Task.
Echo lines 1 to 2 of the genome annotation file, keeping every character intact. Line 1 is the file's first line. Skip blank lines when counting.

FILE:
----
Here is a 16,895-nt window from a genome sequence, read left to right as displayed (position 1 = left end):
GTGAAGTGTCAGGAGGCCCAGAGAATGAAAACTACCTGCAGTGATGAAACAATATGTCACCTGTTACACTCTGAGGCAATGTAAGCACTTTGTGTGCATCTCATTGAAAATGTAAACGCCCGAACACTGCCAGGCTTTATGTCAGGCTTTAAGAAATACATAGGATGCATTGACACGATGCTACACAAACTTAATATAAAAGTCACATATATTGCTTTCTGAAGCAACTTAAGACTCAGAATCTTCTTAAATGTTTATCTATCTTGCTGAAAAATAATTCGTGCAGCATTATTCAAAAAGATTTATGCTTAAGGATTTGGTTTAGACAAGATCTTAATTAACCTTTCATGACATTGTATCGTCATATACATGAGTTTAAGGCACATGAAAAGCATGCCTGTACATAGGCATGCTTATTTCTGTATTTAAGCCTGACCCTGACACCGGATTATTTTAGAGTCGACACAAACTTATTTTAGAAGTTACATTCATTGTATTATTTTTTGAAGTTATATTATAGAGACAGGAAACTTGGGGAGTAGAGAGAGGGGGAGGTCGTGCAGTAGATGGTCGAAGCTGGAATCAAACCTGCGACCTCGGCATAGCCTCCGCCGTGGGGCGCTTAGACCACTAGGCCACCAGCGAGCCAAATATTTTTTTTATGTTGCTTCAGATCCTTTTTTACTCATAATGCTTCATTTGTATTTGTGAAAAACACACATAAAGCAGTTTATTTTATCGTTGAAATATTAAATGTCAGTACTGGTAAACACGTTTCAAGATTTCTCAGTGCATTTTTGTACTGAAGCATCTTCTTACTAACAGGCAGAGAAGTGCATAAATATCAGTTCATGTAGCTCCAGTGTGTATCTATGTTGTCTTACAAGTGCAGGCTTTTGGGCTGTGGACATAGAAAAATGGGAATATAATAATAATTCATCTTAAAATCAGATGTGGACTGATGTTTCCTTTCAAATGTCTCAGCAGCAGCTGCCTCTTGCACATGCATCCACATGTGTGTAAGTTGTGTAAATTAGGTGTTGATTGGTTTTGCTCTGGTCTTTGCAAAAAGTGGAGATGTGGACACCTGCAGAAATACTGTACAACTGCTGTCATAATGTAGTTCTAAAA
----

Here is a 16,895-nt window from a genome sequence, read left to right as displayed (position 1 = left end):
GTGAAGTGTCAGGAGGCCCAGAGAATGAAAACTACCTGCAGTGATGAAACAATATGTCACCTGTTACACTCTGAGGCAATGTAAGCACTTTGTGTGCATCTCATTGAAAATGTAAACGCCCGAACACTGCCAGGCTTTATGTCAGGCTTTAAGAAATACATAGGATGCATTGACACGATGCTACACAAACTTAATATAAAAGTCACATATATTGCTTTCTGAAGCAACTTAAGACTCAGAATCTTCTTAAATGTTTATCTATCTTGCTGAAAAATAATTCGTGCAGCATTATTCAAAAAGATTTATGCTTAAGGATTTGGTTTAGACAAGATCTTAATTAACCTTTCATGACATTGTATCGTCATATACATGAGTTTAAGGCACATGAAAAGCATGCCTGTACATAGGCATGCTTATTTCTGTATTTAAGCCTGACCCTGACACCGGATTATTTTAGAGTCGACACAAACTTATTTTAGAAGTTACATTCATTGTATTATTTTTTGAAGTTATATTATAGAGACAGGAAACTTGGGGAGTAGAGAGAGGGGGAGGTCGTGCAGTAGATGGTCGAAGCTGGAATCAAACCTGCGACCTCGGCATAGCCTCCGCCGTGGGGCGCTTAGACCACTAGGCCACCAGCGAGCCAAATATTTTTTTTATGTTGCTTCAGATCCTTTTTTACTCATAATGCTTCATTTGTATTTGTGAAAAACACACATAAAGCAGTTTATTTTATCGTTGAAATATTAAATGTCAGTACTGGTAAACACGTTTCAAGATTTCTCAGTGCATTTTTGTACTGAAGCATCTTCTTACTAACAGGCAGAGAAGTGCATAAATATCAGTTCATGTAGCTCCAGTGTGTATCTATGTTGTCTTACAAGTGCAGGCTTTTGGGCTGTGGACATAGAAAAATGGGAATATAATAATAATTCATCTTAAAATCAGATGTGGACTGATGTTTCCTTTCAAATGTCTCAGCAGCAGCTGCCTCTTGCACATGCATCCACATGTGTGTAAGTTGTGTAAATTAGGTGTTGATTGGTTTTGCTCTGGTCTTTGCAAAAAGTGGAGATGTGGACACCTGCAGAAATACTGTACAACTGCTGTCATAATGTAGTTCTAAAA